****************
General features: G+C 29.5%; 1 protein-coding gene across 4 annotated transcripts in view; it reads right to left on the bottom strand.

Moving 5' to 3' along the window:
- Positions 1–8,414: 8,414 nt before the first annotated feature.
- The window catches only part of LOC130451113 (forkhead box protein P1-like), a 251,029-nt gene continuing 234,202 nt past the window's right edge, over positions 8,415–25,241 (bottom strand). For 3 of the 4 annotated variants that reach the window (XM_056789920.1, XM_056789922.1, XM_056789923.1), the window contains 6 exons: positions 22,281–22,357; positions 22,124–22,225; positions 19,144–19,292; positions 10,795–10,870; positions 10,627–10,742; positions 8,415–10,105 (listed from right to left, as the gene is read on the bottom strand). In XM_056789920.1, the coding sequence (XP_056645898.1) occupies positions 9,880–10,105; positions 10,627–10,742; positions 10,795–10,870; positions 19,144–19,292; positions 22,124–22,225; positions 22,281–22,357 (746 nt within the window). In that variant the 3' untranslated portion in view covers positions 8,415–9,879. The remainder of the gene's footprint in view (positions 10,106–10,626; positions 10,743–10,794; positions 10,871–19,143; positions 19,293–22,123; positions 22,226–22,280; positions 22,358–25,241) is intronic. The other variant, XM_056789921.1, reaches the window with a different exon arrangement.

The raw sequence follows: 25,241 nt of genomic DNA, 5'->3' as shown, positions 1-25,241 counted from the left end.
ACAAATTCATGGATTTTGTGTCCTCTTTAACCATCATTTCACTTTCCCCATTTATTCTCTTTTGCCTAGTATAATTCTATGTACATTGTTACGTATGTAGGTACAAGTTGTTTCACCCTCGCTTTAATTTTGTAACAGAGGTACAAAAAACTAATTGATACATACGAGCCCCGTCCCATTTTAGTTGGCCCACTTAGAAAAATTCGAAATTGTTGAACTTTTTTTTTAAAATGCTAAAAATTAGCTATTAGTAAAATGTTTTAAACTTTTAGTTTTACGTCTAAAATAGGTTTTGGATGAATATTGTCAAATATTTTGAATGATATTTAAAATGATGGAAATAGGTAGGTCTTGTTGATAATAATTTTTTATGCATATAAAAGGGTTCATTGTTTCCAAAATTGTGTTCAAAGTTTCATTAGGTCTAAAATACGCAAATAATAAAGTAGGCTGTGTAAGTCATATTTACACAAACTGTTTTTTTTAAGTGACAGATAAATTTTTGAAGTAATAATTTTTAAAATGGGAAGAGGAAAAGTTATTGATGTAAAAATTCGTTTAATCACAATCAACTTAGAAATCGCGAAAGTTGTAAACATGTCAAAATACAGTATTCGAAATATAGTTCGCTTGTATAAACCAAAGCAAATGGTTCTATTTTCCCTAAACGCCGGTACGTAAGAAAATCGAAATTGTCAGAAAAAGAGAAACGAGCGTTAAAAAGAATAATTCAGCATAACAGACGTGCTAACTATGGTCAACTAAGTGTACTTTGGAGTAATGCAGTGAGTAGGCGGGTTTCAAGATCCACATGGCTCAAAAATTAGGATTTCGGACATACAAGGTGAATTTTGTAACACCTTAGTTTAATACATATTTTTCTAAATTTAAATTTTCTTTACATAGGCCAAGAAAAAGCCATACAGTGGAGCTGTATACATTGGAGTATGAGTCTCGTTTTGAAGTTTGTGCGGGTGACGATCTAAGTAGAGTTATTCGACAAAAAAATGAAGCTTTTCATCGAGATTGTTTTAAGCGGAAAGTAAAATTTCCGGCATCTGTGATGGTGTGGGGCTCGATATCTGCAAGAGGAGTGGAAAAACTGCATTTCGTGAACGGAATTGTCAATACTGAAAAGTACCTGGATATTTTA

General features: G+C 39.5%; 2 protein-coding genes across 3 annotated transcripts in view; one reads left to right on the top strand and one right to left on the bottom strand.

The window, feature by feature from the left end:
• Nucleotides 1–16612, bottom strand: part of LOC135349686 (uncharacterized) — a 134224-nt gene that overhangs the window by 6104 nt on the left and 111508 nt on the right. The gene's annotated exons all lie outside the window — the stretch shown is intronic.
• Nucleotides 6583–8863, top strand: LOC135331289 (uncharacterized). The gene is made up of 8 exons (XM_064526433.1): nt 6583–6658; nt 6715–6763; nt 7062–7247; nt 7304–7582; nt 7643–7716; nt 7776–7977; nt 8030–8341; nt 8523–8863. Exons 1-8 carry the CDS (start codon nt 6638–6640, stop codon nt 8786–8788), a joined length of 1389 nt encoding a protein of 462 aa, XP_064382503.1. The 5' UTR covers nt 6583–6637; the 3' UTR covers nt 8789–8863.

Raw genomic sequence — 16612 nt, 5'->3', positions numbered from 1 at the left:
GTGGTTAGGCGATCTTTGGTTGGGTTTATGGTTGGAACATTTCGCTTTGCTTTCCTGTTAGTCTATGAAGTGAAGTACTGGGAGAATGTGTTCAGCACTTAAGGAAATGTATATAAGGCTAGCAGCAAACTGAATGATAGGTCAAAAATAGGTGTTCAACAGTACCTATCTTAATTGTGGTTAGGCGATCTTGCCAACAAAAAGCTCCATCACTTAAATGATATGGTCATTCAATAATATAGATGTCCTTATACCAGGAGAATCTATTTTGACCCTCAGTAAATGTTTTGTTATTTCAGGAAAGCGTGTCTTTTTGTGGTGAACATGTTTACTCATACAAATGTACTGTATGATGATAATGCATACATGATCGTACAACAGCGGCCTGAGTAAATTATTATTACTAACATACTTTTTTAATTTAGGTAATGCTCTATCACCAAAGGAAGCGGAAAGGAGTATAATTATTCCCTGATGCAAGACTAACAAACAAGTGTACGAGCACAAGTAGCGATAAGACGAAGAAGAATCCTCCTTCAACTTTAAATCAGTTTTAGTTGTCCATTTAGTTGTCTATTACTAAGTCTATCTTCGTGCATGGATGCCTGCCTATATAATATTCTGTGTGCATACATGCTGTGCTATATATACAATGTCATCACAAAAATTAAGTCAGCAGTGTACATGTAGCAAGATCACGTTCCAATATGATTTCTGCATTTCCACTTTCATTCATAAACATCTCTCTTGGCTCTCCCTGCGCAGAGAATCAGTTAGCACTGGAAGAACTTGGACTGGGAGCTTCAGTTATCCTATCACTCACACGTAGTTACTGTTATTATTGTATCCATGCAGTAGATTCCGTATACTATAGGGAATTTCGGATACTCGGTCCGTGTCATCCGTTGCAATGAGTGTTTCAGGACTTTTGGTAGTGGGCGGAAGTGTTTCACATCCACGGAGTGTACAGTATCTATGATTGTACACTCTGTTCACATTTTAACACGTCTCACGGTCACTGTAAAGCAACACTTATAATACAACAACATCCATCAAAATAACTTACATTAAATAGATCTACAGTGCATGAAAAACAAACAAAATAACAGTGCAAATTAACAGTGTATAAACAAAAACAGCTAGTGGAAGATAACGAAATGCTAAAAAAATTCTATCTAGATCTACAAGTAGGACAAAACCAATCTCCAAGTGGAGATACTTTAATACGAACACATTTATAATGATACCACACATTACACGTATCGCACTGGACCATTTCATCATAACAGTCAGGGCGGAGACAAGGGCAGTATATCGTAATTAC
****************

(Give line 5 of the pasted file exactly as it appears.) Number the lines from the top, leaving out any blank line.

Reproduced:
The raw sequence follows: 25,241 nt of genomic DNA, 5'->3' as shown, positions 1-25,241 counted from the left end.